Thomas Jefferson's impact on the famous Lewis and Clark expedition comes from the impact of Jefferson's character on the objectives of the expedition itself, the influence of his character on the personality of Meriwether Lewis and the expedition-related tasks completed by both Lewis and William Clark. Jefferson's interest in Indian affairs, his love of scientific inquiry, and his loyalty to the fledgling American nation had a large impact on his design and deployment of the Lewis and Clark expedition. In addition, Jefferson's long relationship with the Lewis family likely had a strong impact on the development of the young Meriwether Lewis, especially in his love of nature. Jefferson chose both Lewis and Clark for the expedition likely because they exemplified many of the characteristics that Jefferson admired: they were both capable, self-taught men with an interest in the west and a love of nature. Many of the successful aspects of the expedition reflected Jefferson's influence, including Clark's detailed record-keeping, and the resiliency that Lewis showed in many occasions.
Thomas Jefferson is perhaps one of America's most admired early statesmen. He is often seen as a man of complex and exemplary character, who through his many efforts played a crucial role in the formation of the new American nation. Jefferson's character was indeed noteworthy, as he was both a known admirer of the natural world, a profound proponent of democracy, and a noted scholar with wide interests. As a child, Jefferson was schooled in a variety of subjects, including Latin and Greek, and he retained an appreciation for learning through his life. In speaking of his ability to read Greek and Latin authors in their original, he noted "I thank on my knees him who directed my early education for having put into my possession this rich source of delight" (Peterson, 7). He was both a diligent student, and developed a love of nature (Peterson).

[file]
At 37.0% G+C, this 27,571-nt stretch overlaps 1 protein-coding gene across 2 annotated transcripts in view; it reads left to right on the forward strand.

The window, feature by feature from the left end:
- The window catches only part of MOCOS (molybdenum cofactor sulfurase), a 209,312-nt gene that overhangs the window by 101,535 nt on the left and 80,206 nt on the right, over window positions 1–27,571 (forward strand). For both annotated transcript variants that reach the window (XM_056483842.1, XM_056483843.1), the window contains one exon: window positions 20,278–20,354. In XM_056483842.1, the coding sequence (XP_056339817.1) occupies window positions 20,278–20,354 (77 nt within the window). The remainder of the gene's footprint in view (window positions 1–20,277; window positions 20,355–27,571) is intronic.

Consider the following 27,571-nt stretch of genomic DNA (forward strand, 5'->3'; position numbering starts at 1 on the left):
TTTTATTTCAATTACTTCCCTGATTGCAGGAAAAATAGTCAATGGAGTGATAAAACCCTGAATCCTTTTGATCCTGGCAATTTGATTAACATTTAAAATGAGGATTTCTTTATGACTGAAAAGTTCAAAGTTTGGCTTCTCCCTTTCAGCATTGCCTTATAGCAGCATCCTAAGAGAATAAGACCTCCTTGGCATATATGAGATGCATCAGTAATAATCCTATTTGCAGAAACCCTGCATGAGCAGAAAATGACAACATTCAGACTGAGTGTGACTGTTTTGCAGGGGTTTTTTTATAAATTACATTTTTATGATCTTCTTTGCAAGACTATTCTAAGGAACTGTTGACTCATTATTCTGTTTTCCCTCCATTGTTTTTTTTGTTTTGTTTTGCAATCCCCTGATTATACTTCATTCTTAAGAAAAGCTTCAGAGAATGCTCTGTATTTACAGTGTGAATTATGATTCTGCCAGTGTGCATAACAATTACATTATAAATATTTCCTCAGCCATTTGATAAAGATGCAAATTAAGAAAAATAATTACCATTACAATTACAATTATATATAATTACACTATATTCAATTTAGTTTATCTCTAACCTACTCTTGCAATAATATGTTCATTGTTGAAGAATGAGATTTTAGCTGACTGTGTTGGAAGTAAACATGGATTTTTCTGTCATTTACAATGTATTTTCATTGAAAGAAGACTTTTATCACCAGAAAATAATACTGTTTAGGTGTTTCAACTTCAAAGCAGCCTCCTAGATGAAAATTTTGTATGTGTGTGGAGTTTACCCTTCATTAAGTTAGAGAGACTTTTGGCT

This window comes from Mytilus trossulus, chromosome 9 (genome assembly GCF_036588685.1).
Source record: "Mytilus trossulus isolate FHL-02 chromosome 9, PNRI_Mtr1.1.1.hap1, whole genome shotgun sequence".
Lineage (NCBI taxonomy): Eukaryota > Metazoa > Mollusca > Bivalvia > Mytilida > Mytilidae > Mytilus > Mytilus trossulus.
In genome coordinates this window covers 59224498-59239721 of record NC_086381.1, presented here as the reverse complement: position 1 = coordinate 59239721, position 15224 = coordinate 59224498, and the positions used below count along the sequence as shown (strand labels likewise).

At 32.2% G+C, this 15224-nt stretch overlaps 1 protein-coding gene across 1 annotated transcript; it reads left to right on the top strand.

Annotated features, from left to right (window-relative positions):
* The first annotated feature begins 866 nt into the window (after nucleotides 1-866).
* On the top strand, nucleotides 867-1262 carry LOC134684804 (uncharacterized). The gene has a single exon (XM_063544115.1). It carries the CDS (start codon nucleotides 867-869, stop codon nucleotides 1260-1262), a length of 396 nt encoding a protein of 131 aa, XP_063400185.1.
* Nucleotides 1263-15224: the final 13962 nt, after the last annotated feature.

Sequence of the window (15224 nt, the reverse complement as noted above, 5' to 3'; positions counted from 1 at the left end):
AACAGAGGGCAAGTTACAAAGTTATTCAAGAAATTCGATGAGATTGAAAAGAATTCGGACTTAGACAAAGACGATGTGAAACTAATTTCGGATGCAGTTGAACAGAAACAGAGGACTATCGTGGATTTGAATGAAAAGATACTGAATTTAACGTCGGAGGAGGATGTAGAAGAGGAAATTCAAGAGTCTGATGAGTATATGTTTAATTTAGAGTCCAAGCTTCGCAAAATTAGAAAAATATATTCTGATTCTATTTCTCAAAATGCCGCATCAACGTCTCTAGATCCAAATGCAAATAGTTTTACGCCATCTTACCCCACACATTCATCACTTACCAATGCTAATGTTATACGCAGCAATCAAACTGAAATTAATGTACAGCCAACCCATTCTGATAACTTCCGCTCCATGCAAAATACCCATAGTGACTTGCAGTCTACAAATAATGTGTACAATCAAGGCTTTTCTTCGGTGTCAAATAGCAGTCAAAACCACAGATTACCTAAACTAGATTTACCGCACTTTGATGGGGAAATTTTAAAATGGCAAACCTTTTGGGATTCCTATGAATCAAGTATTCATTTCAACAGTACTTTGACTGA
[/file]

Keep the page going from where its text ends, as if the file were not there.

Jefferson's character was instrumental in the very formation of the Lewis and Clark expedition. Jefferson had a long interest in Indian affairs, dating back to his childhood. In addition, as statesman, Jefferson saw the need to understand Indian life as much as possible to further American expansion and trade in the area. These twin details likely drove many of his orders to so carefully detail Indian life (Ronda).
In addition, Jefferson's long love of scientific inquiry and his rigorous academic background also likely played an important role in his desire to learn more about the diverse geography of the uncharted territories. Moulton notes, "Thomas Jefferson's curiosity about the West was lifelong, sustained by his broad scientific interests and his hopes and dreams for the future of the United States." Further, Jefferson's desire to learn about the west and his decision to create the expedition was likely driven by his belief that all knowledge, including the gathering of scientific knowledge on the expedition, was of some use (Moulton).
An important driving force for the Lewis and Clark expedition can be found in Jefferson's loyalty to the fledgling American nation. Jefferson had planned for a transcontinental expedition across the Missouri River for almost 20 years before Lewis and Clark's expedition began. However, he decided to launch the expedition after reading the details of Alexander Mackenzie's voyages to the coast of British Columbia and the Arctic Ocean, where Mackenzie urged Britain to develop a transcontinental route for the purposes of increasing trade. Jefferson feared that the British would first lay claim to the far west, and therefore his loyalty to the American cause spurred him to attempt to get a toehold for the American nation in the region (Moulton).
The ties between Jefferson, Lewis and Clark were long and complex. Notes Ambrose, "The Lewis and Meriwether families had long been close-knit and interrelated. Indeed, there were eleven marriages joining the Lewises and Meriwethers between 1725 and 1774" (Ambrose, 21). Jefferson had even asked William Clark's older brother, George Rogers Clark, to lead an expedition to the west in 1783, which was ultimately cancelled (Moulton).
Further, Jefferson was a friend and neighbor of Meriwether Lewis' father, and well acquainted with the Lewis family. Notes Ambrose, "Thomas Jefferson described Lewis's forebears as 'one of the most distinguished families' of Virginia, and among the earliest" (Ambrose, 20). When war broke out in 1775, Jefferson noted that Meriwether Lewis' father, William Lewis, gladly left his young family to serve, without pay, and bore his own expenses in the war.